Re: to reiterate, why are there no security updates on the front page? (Or, 17 security holes the security team hasn't told you about)
- To: email@example.com
- Subject: Re: to reiterate, why are there no security updates on the front page? (Or, 17 security holes the security team hasn't told you about)
- From: firstname.lastname@example.org
- Date: Thu, 1 Jun 2000 14:38:41 +1000
- Message-id: <20000601143841.A10866@infotrope.net>
- In-reply-to: <20000530013121.C2811@cibalia.gkvk.hr>; from Josip Rodin on Tue, May 30, 2000 at 01:31:21AM +0200
- References: <20000528225633.L6106@kitenet.net> <20000529003101.C17839@kitenet.net> <20000529182053.C32110@azure.humbug.org.au> <20000529185104.A30669@jroger.in-berlin.de> <20000530013121.C2811@cibalia.gkvk.hr>
On Tue, May 30, 2000 at 01:31:21AM +0200, Josip Rodin wrote:
> You can put stuff after the actual low|medium|high mark, like:
> foo (1.0-1) unstable; urgency=low (ULTRA HIGH for those who are obsessed with foo)
Just sort of going out on a tangent here... one of the hats I wear is as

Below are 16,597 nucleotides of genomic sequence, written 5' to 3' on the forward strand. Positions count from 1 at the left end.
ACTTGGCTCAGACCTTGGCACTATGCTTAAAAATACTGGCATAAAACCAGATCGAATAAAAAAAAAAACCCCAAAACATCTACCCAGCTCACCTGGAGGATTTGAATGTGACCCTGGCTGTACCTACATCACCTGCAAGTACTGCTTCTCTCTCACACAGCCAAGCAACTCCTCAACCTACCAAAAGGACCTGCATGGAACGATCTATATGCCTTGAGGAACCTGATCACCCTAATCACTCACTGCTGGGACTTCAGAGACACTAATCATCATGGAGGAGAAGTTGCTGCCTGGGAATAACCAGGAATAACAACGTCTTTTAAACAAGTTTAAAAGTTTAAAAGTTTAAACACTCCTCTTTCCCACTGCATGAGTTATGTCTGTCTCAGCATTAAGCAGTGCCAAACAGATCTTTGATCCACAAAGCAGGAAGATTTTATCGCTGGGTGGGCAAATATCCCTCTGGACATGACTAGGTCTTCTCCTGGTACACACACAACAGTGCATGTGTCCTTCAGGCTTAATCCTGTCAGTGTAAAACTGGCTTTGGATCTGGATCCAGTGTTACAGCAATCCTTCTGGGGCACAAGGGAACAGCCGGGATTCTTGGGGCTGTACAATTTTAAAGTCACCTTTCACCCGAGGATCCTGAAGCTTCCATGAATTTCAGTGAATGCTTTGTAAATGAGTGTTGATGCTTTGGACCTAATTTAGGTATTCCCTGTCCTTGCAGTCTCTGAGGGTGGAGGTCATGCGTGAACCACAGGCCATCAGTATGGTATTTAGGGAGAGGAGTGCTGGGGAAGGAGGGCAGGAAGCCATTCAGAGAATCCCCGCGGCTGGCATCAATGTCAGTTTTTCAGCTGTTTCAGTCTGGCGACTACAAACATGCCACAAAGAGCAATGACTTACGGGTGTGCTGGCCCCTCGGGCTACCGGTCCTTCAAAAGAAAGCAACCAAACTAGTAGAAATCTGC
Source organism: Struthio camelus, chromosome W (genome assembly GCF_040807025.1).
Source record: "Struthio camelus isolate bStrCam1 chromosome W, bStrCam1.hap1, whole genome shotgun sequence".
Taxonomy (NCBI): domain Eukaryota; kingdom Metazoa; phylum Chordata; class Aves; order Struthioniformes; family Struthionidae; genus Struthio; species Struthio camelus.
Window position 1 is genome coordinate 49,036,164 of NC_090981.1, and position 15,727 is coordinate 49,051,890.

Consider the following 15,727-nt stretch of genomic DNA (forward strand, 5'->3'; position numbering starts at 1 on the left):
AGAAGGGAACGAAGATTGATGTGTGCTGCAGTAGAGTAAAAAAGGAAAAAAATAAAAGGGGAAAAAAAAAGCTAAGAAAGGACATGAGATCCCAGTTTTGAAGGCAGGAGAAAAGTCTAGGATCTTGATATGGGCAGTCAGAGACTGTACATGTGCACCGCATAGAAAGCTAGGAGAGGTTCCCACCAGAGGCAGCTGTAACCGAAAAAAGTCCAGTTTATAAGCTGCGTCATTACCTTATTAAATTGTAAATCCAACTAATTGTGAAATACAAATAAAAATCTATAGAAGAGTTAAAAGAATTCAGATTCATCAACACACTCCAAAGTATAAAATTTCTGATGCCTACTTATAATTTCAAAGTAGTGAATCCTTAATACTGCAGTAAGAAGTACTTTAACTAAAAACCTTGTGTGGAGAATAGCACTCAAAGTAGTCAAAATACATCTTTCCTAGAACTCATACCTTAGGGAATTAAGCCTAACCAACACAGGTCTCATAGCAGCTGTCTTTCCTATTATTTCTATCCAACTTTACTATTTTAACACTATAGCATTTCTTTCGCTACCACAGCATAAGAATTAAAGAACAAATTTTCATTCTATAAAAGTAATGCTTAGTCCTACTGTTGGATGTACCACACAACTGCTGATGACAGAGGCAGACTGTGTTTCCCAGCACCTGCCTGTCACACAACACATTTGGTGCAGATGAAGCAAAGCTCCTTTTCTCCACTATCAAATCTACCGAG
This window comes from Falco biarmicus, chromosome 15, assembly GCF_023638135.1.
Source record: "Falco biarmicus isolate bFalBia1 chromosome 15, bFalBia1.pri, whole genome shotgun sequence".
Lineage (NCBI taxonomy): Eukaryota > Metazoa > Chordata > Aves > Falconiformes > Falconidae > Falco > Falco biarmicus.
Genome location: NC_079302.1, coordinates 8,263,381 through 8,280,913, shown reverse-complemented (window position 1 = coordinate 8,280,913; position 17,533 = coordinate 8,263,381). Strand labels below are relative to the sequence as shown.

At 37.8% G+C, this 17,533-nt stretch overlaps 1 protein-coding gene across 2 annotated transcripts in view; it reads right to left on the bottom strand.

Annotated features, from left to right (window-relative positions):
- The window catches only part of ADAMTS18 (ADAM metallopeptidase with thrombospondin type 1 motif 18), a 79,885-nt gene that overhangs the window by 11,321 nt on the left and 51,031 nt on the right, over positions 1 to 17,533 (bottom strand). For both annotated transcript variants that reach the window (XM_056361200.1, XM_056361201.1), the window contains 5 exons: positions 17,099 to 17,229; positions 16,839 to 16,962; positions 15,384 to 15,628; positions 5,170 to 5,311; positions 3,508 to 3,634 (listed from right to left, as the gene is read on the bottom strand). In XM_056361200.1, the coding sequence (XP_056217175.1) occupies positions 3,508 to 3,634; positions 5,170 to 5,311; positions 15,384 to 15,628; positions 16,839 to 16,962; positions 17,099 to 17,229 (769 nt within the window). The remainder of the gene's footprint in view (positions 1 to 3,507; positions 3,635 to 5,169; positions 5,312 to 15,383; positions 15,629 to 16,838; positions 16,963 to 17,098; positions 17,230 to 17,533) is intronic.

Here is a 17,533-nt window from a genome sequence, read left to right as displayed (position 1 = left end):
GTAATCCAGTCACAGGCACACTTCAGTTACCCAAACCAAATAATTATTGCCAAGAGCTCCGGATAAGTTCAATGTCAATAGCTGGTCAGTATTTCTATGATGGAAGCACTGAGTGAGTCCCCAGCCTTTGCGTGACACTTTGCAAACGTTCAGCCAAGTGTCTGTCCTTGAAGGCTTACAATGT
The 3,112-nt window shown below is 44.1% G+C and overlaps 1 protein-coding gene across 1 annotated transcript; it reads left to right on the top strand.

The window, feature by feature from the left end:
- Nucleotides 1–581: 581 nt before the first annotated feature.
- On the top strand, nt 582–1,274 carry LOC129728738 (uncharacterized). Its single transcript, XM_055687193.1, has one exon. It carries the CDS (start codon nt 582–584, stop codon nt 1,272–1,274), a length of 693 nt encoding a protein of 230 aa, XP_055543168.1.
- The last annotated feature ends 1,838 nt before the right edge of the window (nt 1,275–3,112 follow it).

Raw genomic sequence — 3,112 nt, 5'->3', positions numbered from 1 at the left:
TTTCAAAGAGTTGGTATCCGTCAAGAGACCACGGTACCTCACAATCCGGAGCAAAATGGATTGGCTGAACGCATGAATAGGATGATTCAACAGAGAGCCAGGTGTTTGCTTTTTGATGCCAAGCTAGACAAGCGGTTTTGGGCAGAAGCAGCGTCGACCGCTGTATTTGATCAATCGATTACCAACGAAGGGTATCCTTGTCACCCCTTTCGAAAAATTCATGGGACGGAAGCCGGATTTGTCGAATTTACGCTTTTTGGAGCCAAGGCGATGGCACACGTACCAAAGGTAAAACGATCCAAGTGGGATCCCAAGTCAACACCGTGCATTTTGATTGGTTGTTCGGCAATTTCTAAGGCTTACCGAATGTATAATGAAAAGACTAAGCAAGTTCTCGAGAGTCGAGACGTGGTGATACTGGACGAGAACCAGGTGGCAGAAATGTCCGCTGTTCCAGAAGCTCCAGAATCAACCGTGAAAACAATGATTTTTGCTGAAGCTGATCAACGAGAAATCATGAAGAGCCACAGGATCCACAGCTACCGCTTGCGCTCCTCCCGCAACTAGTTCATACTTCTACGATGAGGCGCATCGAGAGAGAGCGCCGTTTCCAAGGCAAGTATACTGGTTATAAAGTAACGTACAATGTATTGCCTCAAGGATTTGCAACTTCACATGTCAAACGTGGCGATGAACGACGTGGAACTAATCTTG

an editor at freshmeat.net, and the urgencies we use for new versions
are defined as "how urgent is it that a regular user of this package
should upgrade?". That is to say, urgencies are measured only in
relation to the package itself, with no reference to other packages.
Hence a "low" change to an MTA might be more important than a "high"
change to a game, looking at it in broad terms, but at least the readers
don't have to make those comparisons. They just know that "Oh, I play
this game, and it's been totally rewritten and improved heaps, I guess I
should grab the new version".
What is the actual definition of the urgency fields for Debian?
Kirrily Robert -- <email@example.com> -- http://netizen.com.au/
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